Wednesday, February 7, 2007
There has been much press, commentary and blog coverage about Charney v. Sullivan & Cromwell, wherein a (now former) associate alleges that he suffered discrimination based on his sexual orientation. It makes for good legal drama (gossip?) for quite a few reasons-- for example, all of the high-powered lawyering and, with that, the posturing and strategizing.
Much of the frenzy was spurred by Charney's initial PR campaign, which began with a posting of portions of the complaint to the "Greedy Associates" message board, and a link to his own personal website, which contained a copy of the entire complaint.
What does contract law have to do with this? Well, not much until yesterday.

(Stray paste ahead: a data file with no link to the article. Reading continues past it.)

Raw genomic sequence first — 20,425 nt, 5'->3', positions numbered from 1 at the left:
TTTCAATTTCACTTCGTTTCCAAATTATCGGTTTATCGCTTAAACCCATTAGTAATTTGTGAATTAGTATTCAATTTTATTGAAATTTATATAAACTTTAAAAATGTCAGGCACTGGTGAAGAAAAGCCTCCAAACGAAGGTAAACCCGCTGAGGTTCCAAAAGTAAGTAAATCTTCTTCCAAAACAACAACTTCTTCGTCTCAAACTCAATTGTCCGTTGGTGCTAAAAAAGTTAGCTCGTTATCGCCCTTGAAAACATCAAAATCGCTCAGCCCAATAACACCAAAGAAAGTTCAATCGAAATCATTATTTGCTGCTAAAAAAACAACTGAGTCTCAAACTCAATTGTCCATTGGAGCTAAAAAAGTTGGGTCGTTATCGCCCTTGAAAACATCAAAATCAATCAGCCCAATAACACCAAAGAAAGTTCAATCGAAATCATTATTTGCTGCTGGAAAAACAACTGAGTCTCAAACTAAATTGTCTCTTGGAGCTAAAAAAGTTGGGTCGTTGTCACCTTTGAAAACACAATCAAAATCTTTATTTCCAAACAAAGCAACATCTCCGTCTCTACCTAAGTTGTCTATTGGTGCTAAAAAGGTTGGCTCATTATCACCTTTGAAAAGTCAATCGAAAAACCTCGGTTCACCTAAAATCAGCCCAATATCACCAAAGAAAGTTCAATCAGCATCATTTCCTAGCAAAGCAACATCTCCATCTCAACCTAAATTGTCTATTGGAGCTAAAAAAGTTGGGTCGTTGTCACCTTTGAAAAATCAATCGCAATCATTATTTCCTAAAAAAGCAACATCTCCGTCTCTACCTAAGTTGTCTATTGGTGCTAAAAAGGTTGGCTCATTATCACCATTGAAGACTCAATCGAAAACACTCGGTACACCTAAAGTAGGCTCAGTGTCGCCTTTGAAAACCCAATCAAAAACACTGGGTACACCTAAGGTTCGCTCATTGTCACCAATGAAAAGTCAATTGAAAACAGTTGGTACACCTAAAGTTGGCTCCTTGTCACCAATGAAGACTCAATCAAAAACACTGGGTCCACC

Sullivan & Cromwell has countersued, asserting that Charney's complaint contains "confidential and non-public information" about the firm and its clients. (Among other things, Charney attached a purported copy of S&C's partnership agreement as an exhibit to the complaint). S&C claims that, by disseminating this information, Charney, among other things, breached the Confidentiality Agreement he signed (presumably as part of the HR paperwork when he commenced employment with the firm).
[Meredith R. Miller]